The Progressives are “atheist” only because they are zealous members of a psychotic, sociopathic, and psychopathic anti-Christian religion. We must coin a new term for this spiritual form of insanity: ideologopathology.

They have no opinion, or, rather, they have a rather favorable opinion, of various forms of spiritualism or theosophy or nonsense. The idea of conforming one’s believe proportionately to matters where the evidence will bear examination is not only alien to their anti-philosophy, it is powerfully contradicted. These people are not atheists, not True Atheists, and not False Atheists, they are merely antichristians, and, because Christianity has preempted the teachings of the previous pagan world, the antichristians perforce are antirationalists, anti-life, anti-happiness, anti-mind.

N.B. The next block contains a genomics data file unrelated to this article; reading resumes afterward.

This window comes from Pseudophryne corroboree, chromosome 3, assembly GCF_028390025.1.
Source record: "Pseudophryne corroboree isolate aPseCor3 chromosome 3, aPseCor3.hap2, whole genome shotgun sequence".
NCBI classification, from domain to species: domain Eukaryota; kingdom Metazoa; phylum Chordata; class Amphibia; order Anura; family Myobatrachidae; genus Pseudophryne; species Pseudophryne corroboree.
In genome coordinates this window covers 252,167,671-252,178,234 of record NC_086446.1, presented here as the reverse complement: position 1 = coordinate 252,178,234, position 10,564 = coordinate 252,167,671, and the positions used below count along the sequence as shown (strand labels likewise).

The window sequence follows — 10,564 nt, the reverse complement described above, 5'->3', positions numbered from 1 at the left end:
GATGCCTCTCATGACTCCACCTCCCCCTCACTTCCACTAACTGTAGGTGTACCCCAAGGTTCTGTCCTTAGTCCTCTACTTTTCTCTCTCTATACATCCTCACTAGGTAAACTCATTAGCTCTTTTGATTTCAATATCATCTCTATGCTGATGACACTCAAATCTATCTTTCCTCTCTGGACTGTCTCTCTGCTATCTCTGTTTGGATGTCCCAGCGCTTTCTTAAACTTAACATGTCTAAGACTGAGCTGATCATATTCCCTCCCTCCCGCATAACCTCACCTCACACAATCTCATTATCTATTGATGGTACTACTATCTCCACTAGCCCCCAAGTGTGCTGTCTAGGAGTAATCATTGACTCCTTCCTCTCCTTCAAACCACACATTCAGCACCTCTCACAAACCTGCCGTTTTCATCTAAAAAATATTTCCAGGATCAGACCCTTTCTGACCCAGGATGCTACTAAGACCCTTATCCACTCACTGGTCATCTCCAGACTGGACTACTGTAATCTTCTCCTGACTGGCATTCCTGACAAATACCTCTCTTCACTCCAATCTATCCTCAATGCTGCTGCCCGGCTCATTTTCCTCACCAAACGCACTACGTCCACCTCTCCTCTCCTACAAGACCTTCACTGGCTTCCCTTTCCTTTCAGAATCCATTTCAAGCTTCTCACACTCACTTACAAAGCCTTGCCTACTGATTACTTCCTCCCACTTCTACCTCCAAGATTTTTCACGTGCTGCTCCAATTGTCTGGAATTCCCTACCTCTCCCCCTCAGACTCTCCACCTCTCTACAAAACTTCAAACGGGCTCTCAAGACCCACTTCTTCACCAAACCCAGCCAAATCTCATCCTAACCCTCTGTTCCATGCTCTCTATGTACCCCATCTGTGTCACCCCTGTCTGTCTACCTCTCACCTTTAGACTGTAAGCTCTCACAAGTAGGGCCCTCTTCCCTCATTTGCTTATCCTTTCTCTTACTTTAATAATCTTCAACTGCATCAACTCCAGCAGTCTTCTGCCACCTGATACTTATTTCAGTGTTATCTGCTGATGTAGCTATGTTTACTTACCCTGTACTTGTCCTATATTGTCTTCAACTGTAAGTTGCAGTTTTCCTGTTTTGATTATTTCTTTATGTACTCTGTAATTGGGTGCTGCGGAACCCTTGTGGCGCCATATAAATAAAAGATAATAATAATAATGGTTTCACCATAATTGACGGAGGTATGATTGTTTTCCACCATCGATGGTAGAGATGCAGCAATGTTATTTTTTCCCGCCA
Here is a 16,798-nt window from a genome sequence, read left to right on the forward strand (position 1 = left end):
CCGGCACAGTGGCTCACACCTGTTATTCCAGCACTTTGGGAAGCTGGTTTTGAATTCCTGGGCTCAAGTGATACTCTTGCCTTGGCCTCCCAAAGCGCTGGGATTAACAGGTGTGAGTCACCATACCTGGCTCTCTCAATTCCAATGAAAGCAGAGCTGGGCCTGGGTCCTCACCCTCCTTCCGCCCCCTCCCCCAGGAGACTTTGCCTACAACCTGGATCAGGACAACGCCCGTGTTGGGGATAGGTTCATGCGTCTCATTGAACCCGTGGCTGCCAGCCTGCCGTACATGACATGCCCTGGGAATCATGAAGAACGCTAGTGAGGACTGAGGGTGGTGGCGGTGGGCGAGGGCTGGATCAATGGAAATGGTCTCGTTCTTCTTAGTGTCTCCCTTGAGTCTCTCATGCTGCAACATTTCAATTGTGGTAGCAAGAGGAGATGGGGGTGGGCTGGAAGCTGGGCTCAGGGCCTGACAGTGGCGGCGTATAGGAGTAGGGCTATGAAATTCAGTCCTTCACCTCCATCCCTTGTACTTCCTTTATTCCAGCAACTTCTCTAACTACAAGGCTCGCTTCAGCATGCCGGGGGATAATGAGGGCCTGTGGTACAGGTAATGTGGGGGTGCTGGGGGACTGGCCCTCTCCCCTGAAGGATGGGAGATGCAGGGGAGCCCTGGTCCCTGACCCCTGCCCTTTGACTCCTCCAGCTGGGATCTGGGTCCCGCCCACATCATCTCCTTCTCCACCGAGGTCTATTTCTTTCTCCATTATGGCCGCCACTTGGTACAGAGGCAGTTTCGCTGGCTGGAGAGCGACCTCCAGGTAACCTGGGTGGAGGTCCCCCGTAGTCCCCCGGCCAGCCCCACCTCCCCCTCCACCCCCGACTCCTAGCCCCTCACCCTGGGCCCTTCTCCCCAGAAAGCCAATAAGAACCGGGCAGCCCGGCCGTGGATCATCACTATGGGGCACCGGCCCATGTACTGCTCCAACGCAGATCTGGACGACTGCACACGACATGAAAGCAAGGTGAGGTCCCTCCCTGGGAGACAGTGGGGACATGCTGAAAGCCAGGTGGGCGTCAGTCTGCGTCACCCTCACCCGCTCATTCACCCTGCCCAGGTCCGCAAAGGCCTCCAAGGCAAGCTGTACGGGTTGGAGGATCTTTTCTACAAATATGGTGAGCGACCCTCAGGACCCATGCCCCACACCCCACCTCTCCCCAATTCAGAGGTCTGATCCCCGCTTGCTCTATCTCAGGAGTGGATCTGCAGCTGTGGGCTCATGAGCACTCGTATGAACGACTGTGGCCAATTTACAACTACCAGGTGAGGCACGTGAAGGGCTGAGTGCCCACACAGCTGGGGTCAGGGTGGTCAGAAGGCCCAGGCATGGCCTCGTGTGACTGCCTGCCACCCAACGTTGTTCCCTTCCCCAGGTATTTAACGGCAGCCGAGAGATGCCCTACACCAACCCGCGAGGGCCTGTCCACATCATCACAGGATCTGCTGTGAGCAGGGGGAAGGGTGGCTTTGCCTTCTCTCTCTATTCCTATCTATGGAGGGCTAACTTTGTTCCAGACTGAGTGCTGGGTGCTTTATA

Any atheist whose philosophy adopts the core values of the previous pagan world will find himself, if he is not to be merely an idle spectator in the Culture Wars, on the side of the Christians, not because he has any particular love for the followers of what he must regard as a superstition, but only because he shares a mutual enemy with the Christians. The antichristians are anti-pagan and anti-reason as well, so any man who cleaves to reason, and seeks to live life as a rational animal, upright on his own feet, and not as a pig at the public trough, cringing slave without a mind, uttering lies he does not believe and pretending to believe them, will find himself in a harmony of interests with the Christians. Being a rational animal, such a man will of course make an alliance of convenience with us.